4 common fundraising mistakes to avoid

Stations can have more successful events if they aim to avoid certain common mistakes.

Hosting a fundraising event is a great way to bring awareness to your station's cause and collect valuable donations that can help others. However, there are number of contributing factors that can lead to an event being successful or disappointing.

Here are some mistakes many organizations make when planning and conducting their fundraisers that broadcasting stations should avoid.

Not listening to your data

Keeping detailed records is important in ensuring the success of any fundraiser. Any data recorded during previous events can be helpful guides in determining certain aspects of future functions.

People that have donated in previous events or have already been in contact with the station prior to any planned fundraisers are more likely to contribute than those with no prior involvement. It's important that accurate logs are kept of things like past donors, how much they gave and how often they gave so that future communications can  be directed at them appropriately based on their patterns.

Social media analytics and other communication through other digital channels should also be recorded. Based on the success of past campaigns, adjustments can be made for the next major fundraiser.

In some cases, data can be a useful too that can alleviate much of the guess work in planning a successful fundraiser. Ignoring it is a mistake that can have unfortunate consequences for the outcome of the event.

Repeating the same fundraiser

When a fundraising technique works, organizations tend to trust its success and rely on it often. However, over time, supporters may grow weary of the tried methods and volunteers may be more hesitant to offer their time as well. While offering reasonable returns, stations could see their donations decrease as the same events are repeated time and again.

Broadcasters should vary their approaches to fundraising so that things do not grow stale and new opportunities to earn donations can be seized. A lack of knowledge, an apprehension to change or fear of upsetting the status quo are all contributing factors in why organizations repeat the same fundraiser.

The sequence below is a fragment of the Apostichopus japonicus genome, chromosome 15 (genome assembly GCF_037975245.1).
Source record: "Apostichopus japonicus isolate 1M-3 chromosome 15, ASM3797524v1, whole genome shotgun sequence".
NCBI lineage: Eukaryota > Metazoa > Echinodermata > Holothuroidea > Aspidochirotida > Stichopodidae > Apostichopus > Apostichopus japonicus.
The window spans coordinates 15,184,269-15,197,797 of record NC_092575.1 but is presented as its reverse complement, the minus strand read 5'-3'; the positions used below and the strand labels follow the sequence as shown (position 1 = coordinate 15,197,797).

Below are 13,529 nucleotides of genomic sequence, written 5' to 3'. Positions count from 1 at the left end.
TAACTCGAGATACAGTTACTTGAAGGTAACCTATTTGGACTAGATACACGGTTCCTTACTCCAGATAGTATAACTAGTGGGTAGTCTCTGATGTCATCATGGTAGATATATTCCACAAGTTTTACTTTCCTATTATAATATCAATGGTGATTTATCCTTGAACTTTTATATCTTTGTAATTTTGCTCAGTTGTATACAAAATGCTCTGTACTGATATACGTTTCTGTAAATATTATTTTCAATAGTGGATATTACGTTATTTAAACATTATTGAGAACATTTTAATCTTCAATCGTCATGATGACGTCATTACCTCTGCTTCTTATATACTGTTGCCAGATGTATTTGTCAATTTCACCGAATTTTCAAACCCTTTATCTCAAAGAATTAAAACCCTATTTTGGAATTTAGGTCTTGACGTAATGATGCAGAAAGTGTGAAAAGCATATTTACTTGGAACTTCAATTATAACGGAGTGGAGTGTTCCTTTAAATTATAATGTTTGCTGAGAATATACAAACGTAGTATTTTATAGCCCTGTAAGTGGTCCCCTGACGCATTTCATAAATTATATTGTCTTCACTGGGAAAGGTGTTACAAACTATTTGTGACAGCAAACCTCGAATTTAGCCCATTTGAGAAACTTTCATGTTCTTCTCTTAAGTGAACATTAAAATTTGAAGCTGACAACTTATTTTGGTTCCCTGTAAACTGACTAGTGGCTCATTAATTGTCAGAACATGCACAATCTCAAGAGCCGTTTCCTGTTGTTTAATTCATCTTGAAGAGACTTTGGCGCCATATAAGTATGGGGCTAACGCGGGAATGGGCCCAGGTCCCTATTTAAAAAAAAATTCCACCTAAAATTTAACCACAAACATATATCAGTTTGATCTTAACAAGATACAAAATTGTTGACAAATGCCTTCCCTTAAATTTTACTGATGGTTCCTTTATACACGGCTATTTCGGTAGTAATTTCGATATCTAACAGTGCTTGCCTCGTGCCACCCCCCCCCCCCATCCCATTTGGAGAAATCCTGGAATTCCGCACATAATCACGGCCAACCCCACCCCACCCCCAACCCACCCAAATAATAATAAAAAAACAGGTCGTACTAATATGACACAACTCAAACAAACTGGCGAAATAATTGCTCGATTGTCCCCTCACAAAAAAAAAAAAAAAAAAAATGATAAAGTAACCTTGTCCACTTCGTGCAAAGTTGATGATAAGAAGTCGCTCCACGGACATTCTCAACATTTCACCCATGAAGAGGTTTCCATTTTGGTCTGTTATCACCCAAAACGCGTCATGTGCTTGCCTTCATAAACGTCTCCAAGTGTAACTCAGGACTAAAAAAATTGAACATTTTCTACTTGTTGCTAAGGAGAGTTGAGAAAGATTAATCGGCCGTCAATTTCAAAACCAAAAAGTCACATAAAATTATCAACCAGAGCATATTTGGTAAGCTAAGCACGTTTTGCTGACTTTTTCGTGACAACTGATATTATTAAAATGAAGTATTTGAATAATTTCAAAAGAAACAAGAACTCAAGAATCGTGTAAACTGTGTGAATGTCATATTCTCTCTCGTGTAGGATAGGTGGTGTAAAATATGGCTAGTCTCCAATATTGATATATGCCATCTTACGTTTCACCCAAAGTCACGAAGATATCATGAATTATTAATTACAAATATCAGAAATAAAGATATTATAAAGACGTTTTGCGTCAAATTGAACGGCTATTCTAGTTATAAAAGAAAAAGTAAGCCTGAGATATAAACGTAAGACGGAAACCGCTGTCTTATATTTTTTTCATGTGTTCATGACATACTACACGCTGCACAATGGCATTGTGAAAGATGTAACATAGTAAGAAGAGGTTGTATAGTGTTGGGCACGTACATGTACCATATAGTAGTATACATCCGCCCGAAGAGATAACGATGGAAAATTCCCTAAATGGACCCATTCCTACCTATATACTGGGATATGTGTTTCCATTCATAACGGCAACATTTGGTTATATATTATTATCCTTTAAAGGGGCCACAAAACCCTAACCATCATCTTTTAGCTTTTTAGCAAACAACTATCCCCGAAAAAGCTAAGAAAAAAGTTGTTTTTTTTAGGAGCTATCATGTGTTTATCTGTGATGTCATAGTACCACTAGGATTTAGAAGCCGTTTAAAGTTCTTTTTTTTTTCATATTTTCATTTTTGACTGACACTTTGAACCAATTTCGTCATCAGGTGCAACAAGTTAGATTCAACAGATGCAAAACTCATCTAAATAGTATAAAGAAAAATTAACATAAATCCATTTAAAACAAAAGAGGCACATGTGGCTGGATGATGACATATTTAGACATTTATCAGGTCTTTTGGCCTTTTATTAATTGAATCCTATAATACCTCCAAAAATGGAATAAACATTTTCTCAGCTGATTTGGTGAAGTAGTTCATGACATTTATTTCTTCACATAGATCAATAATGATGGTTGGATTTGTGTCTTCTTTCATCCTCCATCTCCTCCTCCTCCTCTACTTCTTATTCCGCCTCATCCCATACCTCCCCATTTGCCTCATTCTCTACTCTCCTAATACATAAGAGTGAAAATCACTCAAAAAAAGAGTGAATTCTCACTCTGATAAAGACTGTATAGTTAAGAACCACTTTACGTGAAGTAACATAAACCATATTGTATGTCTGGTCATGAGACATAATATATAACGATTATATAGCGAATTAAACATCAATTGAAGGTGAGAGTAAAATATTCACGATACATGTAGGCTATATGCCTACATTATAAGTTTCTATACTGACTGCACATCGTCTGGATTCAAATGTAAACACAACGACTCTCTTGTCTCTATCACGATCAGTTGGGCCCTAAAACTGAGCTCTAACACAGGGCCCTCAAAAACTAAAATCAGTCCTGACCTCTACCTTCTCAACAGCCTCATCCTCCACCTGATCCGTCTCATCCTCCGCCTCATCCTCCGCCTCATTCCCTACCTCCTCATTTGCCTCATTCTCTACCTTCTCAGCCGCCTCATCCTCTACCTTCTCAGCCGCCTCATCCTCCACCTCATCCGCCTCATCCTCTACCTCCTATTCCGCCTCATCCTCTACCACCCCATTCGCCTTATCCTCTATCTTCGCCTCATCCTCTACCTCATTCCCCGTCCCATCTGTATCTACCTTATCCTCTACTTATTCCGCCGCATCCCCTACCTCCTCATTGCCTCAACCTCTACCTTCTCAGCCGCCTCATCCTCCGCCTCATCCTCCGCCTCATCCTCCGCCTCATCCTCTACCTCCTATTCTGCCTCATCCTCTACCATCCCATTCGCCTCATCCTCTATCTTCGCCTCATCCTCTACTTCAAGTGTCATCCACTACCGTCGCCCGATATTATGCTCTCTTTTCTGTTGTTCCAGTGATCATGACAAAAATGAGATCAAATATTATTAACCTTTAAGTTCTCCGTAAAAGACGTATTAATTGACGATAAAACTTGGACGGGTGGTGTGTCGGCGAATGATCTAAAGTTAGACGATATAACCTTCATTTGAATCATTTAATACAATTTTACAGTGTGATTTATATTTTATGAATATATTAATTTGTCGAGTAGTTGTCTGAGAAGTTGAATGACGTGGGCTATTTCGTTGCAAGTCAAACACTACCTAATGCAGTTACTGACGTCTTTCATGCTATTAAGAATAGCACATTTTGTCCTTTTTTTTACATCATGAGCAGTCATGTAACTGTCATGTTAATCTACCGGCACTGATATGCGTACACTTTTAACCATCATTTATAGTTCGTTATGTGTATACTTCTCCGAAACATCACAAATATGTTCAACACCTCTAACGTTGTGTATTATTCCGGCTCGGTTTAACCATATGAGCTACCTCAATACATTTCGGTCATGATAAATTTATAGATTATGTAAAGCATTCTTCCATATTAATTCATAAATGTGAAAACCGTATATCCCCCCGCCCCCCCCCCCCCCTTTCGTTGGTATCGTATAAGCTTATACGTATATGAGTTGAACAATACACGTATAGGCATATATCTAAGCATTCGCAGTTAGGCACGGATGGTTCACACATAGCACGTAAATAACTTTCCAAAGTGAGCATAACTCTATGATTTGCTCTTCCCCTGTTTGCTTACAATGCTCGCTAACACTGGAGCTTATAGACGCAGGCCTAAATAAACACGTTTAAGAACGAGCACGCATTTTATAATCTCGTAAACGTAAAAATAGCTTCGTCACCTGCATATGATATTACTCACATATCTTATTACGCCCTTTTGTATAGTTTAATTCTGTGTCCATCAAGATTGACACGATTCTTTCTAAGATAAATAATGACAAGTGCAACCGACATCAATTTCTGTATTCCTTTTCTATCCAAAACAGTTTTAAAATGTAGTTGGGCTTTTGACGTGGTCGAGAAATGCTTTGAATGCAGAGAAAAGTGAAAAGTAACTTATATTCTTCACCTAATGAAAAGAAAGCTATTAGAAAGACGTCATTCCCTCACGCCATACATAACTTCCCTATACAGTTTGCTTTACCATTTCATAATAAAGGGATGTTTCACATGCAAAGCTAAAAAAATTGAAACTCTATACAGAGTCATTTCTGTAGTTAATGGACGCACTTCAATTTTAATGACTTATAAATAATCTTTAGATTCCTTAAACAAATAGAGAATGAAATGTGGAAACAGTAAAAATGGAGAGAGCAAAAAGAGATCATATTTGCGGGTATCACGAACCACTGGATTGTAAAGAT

However, the ultimate goal of any event is to increase the amount donated each year. Standard inflation rates generally cause the items and services purchased with gifted revenues to increase as the years pass. It's important that the amount of aid received can match the costs of the station's benefaction and changing the structure of fundraisers can help achieve this.

Overthinking publicity

Before a fundraiser can occur, it must be publicized. The task of making people aware of a charity event is almost as important as getting them to donate. Many organizations, however, make the mistake of putting too much or too little faith in advertising, which can negatively affect donations and morale.

Making the public aware of an event can motivate citizens to participate and increase the amount of new donors a station gets. Releasing flyers, posters and radio ads can all be effective strategies to reach this end. It's when broadcasters don't to let people know about their fundraisers that they have an increased chance of failing.

On the other hand, when organizations place too much weight in publicity, it can lead to disappointment. Spending excessive amounts of time, money and volunteer hours on advertising can detract from the effectiveness of the charity event itself. If an event doesn't earn as much as was expected, some organizations blame the public awareness strategies, when in reality the direction of the fundraiser itself may need to be examined. Advertising is not what earns donations, it merely gets people through the door. The fundraiser's campaign is what actually gets them to contribute.

Sending thank you notes

Sending donors a letter of gratitude can go a long way is a habit that broadcasters should adopt. People do not have to spend their hard-earned dollars contributing to a station's cause, but if they do they should be shown that they are appreciated. Sending a prompt email or letter is not only a nice thing to do, but can also motivate a donor to send another monetary gift later on.

Thank-you correspondences should be as detailed and individually specific as possible, no matter how large or small the donation. However, substantial donations could warrant a direct invitation to the next fundraiser or another sign of gratitude such as merchandise or a similar gift.